At shorter wavelengths, individual photons carry more energy and may thus excite transitions between vibrational states. The transition rule for molecules changing their vibrational state through an electric dipole transition is simply Av = ±1 (Hanel et al., 2003). Now since the vibrational and rotational degrees of freedom of a molecule are (more or less) independent, at wavelengths where vibrational transitions are excited, they may also be associated with rotational level changes giving rise to combined rotation-vibration spectra. The form of these vibration-rotation bands

depends on the symmetry of the molecule as follows:

(i) Diatomic molecules. Diatomic molecules have a single vibrational mode and thus a single set of vibration-rotation bands centered at frequencies nv1 where n is an integer and v1 is the fundamental frequency given (from Equation 6.11) by

Just as for rotational transitions, only heteronuclear diatomic molecules may engage in electric dipole transitions and during each vibrational transition, the rotational energy level may also change, for which the selection rule is A/ = ±1. Hence, each vibration rotation band actually consists of two branches, the "P-branch" at frequencies below the central vibrational frequency for which A/ =—1 and the "R-branch" at frequencies above the central vibrational frequency for which A/ =+1. The shape of the R-branch is identical to the pure rotational band since the population and degeneracy of rotational states are not affected by the vibrational state. The shape of the P-branch is the mirror image of the R-branch.

(ii) Linear polyatomic molecules and spherical tops. For these molecules, the main vibration-rotation bands are actually composed of three bands which again

Figure 6.3. Measured line strengths at 296 K in the v2 vibration-rotation band of C02 (line strengths measured in units of cm-1(molcm-2)-1).

660 680 Wavenumbers (cm-1)

Figure 6.3. Measured line strengths at 296 K in the v2 vibration-rotation band of C02 (line strengths measured in units of cm-1(molcm-2)-1).

incorporate possible simultaneous changes in rotational energy levels. Just as for heteronuclear diatomic molecules, rotational energy changes governed by A/ =±1 give rise to the P-branches and R-branches. However, for linear polyatomic and spherical top molecules, an additional "Q-branch" arises since transitions with A/ = 0 are also allowed. For an ideal molecule all the possible transitions in the Q-branch would perfectly overlap, but since the rotational transitions are not perfectly equally spaced, a tight collection of transitions are seen at the central vibrational frequency. A good example of a classic P, Q, R vibration-rotation band is the 15 ^m v2 band of C02 shown in Figure 6.3.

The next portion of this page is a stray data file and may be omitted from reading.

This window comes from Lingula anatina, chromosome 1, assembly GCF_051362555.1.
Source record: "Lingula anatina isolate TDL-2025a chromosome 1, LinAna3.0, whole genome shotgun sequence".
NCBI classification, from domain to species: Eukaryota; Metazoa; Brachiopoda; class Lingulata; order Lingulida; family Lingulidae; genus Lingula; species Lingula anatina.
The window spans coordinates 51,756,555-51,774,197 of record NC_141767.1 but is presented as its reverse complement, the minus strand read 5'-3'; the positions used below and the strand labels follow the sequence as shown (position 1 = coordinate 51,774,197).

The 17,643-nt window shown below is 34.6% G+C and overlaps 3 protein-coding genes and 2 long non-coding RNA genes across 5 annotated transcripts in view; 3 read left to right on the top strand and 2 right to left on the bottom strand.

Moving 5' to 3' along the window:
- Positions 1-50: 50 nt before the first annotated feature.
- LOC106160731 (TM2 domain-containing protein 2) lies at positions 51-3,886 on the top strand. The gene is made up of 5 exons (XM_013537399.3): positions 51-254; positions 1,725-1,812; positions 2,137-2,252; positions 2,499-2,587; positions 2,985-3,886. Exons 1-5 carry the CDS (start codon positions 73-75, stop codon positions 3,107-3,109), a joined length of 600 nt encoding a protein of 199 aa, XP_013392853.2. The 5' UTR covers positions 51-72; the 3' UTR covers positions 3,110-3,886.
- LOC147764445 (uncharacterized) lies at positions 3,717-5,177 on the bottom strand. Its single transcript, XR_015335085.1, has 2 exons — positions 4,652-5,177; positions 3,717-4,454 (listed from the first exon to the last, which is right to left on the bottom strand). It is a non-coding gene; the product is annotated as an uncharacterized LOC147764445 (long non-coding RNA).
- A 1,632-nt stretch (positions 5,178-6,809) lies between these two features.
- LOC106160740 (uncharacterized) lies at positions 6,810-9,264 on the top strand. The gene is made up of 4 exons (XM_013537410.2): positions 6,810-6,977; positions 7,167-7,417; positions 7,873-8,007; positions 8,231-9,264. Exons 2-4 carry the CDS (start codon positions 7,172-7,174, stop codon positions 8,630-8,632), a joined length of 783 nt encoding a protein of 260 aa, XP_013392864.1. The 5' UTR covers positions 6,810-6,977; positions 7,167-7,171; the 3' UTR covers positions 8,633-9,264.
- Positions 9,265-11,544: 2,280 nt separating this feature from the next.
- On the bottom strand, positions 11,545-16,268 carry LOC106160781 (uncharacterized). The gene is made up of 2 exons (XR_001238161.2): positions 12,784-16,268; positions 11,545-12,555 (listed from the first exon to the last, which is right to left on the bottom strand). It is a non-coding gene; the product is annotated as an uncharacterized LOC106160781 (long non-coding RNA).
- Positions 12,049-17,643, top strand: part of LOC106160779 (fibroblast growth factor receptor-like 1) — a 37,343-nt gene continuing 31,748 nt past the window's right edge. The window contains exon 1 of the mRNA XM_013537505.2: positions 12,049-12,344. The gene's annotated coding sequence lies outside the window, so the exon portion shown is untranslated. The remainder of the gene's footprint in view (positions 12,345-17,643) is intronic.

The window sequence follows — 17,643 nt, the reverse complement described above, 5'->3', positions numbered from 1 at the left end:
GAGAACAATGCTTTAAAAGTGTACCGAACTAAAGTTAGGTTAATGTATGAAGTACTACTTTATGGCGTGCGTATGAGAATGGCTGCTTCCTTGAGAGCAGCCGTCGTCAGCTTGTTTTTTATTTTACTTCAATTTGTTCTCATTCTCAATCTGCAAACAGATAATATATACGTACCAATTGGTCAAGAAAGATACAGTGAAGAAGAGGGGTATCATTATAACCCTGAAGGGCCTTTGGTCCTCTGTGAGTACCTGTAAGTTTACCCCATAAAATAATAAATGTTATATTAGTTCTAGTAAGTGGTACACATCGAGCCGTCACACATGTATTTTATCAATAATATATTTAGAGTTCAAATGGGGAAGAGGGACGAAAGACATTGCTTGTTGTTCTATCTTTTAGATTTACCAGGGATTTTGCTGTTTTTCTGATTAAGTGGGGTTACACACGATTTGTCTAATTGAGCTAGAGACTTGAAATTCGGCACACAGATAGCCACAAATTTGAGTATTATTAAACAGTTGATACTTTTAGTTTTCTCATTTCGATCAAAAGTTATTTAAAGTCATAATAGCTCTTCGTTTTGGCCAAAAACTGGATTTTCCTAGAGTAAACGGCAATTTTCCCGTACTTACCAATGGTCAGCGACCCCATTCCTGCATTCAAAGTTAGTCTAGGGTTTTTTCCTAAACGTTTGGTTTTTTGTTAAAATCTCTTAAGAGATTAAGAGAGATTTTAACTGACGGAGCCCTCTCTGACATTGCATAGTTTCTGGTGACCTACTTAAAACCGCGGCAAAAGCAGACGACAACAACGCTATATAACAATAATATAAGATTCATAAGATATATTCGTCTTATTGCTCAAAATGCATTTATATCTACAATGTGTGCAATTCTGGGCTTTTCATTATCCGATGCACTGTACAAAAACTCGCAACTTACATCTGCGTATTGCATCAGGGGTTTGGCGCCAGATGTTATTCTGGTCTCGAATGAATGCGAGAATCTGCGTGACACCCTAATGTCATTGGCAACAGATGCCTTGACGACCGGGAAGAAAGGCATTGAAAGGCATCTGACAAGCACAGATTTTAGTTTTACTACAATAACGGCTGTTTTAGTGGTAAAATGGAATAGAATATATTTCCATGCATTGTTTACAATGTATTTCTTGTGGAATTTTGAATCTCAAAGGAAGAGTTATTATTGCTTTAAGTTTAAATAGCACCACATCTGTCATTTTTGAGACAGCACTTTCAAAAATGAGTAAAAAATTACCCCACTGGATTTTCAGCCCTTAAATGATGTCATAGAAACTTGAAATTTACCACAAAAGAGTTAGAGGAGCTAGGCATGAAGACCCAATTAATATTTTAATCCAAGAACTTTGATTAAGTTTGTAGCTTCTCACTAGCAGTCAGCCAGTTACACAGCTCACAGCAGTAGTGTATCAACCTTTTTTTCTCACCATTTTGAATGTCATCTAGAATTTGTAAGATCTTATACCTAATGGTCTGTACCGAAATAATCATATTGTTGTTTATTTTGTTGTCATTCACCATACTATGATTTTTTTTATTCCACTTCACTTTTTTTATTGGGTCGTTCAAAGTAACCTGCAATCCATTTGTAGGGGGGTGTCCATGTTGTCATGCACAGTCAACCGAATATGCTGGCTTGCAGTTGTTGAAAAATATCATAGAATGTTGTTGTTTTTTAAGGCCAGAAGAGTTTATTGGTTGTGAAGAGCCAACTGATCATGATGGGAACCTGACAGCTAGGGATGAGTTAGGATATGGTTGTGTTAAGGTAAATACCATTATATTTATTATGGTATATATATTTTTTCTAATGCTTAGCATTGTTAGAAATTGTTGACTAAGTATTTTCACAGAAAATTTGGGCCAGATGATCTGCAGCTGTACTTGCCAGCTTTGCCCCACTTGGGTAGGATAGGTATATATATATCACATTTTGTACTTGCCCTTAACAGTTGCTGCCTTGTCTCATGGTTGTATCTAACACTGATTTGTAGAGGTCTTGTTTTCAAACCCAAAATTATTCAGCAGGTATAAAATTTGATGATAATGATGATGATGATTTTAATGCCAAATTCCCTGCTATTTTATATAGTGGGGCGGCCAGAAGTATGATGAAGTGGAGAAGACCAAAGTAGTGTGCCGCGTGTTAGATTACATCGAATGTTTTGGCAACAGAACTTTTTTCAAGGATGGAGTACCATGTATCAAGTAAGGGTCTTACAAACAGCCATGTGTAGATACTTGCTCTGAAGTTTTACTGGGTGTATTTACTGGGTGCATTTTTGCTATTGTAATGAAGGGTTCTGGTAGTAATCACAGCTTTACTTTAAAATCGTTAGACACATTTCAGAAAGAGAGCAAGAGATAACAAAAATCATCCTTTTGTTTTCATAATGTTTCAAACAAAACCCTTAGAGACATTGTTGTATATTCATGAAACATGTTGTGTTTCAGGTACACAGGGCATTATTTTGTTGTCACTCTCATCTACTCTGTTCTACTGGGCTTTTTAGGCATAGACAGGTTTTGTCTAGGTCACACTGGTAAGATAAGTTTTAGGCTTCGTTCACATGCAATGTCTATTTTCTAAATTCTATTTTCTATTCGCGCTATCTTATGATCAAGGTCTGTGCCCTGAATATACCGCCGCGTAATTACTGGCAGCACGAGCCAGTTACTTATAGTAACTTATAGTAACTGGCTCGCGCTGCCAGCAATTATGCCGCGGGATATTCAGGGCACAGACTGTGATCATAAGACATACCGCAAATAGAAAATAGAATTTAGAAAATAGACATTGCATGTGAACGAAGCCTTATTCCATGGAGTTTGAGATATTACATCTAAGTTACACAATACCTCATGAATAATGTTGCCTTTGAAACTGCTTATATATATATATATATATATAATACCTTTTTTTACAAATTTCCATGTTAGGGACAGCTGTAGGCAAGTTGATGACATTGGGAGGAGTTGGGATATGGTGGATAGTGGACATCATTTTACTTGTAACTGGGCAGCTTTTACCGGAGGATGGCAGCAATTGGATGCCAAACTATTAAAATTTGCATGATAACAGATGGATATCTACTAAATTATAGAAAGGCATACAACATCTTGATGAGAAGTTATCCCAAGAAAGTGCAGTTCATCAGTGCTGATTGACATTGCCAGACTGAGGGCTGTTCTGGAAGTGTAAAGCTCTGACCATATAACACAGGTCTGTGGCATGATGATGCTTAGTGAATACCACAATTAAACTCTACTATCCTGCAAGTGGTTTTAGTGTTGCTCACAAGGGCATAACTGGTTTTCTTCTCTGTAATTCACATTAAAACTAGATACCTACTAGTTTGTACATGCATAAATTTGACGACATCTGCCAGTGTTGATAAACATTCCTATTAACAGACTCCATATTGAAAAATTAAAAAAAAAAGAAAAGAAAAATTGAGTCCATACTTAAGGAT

(iii) Symmetric rotors. The situation for symmetric rotors is a little more complicated since additional structure arises from possible variations in the K angular momentum quantum number. Two types of bands arise. Transitions with AK = 0 have a very similar appearance to the classic P, Q, R structure of linear and symmetric top molecules just described and are called parallel bands. However, a second type of band arises from transitions for which AK = ±1, known as perpendicular bands. These have the appearance of a number of P, Q, R branches superimposed on each other with a small frequency shift between each central Q-branch giving rise to a regularly spaced series of Q-branches and associated P-branches and R-branches. The vibration-rotation band of ethane at 800 cm-1 [NB: wavenumbers are often used to describe frequency in visible/

infrared spectroscopy and are defined as the reciprocal of wavelength, usually expressed in centimeters] is a good example of a perpendicular band which is clearly seen in the thermal emission spectra of the giant planets. (iv) Asymmetric rotors. The vibration-rotation bands of asymmetric rotors are even more complex and appear similar to either the parallel or perpendicular bands of symmetric rotors depending on the values of the three principal moments of inertia. Water molecules are asymmetric rotors and the spectrum of each band is so complex that they have the appearance of a random jumble of line positions and strengths.

Was this article helpful?

## Post a comment